Give your kids a “wildhood” by giving them fun and adventure

Give your kids a “wildhood” by giving them fun and adventure

If I had a nickel for every time my daughter has said, “I’m bored”, I’d be able to afford a room full of toys that would likely keep her riveted a good, oh, maybe two hours, if I’m lucky. I can’t get mad, because it’s not her fault. I’ve been loving and playful and active, but I think there’s one way I’ve failed her — I haven’t taught her how to entertain herself.

Maybe it’s wishful thinking, but I bet I’m not the only parent who has made this mistake. And I don’t think I’m the only one who has bought their kid a toy they’ve been begging for, only to see it gathering dust weeks later. Kids are so used to being entertained, whether it’s on screen or in a program, or just getting us parents to play with them, that they grow disinterested early, their imagination suffers, and they lose the simpler joys of just, well, regular play.

Recently, the Canadian RV association came up with an ad campaign that really hits home — even if your idea of roughing it is single-ply toilet paper. You don’t have to want to change your life and move into a motor home to understand their message. We’re reprinting it here:

Kids want their wildhoods back.

They want to play not have playdates.
Get dirty not sanitized.
They want you to trade your parenting books for a fishing rod.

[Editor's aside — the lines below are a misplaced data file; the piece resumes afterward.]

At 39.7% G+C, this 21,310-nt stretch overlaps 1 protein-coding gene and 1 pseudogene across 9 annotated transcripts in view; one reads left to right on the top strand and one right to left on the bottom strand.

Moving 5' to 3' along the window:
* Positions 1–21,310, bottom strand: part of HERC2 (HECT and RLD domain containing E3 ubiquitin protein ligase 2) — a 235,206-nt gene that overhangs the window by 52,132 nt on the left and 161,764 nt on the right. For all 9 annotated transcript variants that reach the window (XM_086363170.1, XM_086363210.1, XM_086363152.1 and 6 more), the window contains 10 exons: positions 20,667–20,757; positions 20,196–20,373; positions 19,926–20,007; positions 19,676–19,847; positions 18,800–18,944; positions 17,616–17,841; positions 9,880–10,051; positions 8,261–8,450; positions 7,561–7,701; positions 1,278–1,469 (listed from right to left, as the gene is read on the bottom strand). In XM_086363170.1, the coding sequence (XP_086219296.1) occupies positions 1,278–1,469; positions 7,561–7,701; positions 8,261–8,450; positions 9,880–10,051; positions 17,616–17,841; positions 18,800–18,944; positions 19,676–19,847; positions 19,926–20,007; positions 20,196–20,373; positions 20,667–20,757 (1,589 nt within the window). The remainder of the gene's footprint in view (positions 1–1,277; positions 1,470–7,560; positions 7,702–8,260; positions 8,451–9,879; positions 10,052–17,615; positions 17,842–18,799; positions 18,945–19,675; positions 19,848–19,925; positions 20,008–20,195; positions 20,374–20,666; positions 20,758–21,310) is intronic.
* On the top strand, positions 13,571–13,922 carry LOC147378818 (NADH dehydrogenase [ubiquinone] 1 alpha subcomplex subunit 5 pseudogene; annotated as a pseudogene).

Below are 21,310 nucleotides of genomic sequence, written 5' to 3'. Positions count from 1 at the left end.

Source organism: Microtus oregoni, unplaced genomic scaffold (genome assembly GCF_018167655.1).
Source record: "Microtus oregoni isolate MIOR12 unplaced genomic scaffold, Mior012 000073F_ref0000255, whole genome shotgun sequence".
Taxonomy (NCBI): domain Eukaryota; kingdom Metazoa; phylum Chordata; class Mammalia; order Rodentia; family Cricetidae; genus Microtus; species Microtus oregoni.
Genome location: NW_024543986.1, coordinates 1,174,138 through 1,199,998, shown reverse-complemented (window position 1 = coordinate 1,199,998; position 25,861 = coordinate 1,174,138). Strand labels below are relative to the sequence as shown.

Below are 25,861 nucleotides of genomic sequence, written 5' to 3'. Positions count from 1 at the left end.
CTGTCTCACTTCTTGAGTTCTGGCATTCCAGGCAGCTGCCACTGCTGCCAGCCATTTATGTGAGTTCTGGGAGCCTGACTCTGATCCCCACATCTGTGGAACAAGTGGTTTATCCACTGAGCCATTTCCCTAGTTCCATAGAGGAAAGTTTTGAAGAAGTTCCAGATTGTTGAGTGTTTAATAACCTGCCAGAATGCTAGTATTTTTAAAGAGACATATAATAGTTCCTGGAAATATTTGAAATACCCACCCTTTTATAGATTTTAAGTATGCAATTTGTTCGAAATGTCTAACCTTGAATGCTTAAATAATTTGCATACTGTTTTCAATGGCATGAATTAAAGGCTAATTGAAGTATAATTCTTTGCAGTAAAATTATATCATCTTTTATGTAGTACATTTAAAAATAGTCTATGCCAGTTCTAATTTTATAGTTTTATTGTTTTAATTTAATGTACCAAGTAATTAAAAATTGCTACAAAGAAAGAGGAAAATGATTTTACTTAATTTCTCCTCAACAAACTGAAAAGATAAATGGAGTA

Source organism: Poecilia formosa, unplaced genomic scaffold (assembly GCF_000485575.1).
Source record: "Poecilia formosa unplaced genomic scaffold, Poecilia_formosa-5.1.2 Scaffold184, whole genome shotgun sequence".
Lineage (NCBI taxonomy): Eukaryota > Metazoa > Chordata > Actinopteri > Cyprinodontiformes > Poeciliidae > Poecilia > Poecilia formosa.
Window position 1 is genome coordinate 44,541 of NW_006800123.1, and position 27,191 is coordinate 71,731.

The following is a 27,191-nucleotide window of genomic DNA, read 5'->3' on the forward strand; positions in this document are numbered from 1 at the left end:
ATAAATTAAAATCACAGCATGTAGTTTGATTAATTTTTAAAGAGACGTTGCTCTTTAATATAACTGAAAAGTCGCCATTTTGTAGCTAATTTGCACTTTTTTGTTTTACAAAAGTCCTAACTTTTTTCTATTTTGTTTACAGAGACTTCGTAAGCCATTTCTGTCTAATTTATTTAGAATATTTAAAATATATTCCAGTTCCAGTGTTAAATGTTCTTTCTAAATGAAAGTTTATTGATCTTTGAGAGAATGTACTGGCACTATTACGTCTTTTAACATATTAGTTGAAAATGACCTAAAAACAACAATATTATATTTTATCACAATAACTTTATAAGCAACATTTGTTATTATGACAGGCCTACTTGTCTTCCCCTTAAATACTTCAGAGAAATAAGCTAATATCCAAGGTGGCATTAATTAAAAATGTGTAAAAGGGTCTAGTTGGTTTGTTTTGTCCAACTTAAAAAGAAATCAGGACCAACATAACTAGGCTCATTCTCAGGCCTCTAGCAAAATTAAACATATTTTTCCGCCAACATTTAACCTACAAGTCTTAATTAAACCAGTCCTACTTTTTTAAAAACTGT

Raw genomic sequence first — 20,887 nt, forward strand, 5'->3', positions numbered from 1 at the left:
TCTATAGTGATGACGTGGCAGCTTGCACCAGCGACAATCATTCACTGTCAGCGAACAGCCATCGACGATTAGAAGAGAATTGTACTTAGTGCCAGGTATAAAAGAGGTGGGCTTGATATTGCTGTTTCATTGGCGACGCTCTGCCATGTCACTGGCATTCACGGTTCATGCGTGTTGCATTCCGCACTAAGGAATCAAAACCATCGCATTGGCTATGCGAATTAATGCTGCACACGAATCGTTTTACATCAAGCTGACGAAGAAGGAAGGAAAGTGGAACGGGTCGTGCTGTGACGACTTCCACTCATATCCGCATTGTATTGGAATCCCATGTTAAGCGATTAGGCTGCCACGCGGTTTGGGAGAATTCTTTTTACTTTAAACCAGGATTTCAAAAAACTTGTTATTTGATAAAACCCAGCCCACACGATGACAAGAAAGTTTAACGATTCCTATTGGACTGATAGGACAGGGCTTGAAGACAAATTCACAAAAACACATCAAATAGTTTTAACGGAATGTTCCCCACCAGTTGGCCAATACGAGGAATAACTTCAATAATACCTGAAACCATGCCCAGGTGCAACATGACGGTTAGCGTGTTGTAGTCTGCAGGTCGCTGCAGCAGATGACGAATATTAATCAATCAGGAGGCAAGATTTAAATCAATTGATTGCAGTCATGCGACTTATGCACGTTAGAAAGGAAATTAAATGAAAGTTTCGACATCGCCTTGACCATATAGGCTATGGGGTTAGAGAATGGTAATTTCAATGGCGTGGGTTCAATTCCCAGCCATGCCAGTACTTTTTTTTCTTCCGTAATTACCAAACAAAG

They want to wander.
Be left alone for more than five minutes.
They want to sleep in a bunk.
Stare at the stars past their bedtime.
They want to eat with their hands.
Eat from a stick.
Visit their neighbour without a chaperone.
They want to run, skip, and roam free.

Let’s give them what they are truly missing.
Let’s give them back their wildhoods.

At the risk of getting all Grandpa Simpson or overly nostalgic, remember when you could go to the park with your brother or sister and not risk your mother getting arrested? Remember when we didn’t have to worry they’d cancel tobogganing? Remember how playing in a snowbank was the best time you’d ever had?

No, I’m not selling the house and moving into a motor home, but there are many ways to emulate this explore the world mentality. I think we could start with a family camping trip. The first adventure: trying to find the sleeping bag amongst our hoarder-worthy storage room.

How do you keep the spirit of adventure and active play up in your family? Email, Tweet, or Facebook us with your suggestions.

2 responses to “Give your kids a “wildhood” by giving them fun and adventure

  1. Im with you Rob, I used to go out with my friends and come home for supper. It was the best times. Kids are missing out so much these days.

  2. I can’t tell you how much time my brother and I spent playing in a pile of sand my dad had at the side of the house. We grew up in the country and weren’t really given ‘boundaries’, just expectations that we’d tell where we were going and that we’d be smart about what we were doing. Building tree forts alone (after dad started the base and then let us be) is something I still remember vividly.

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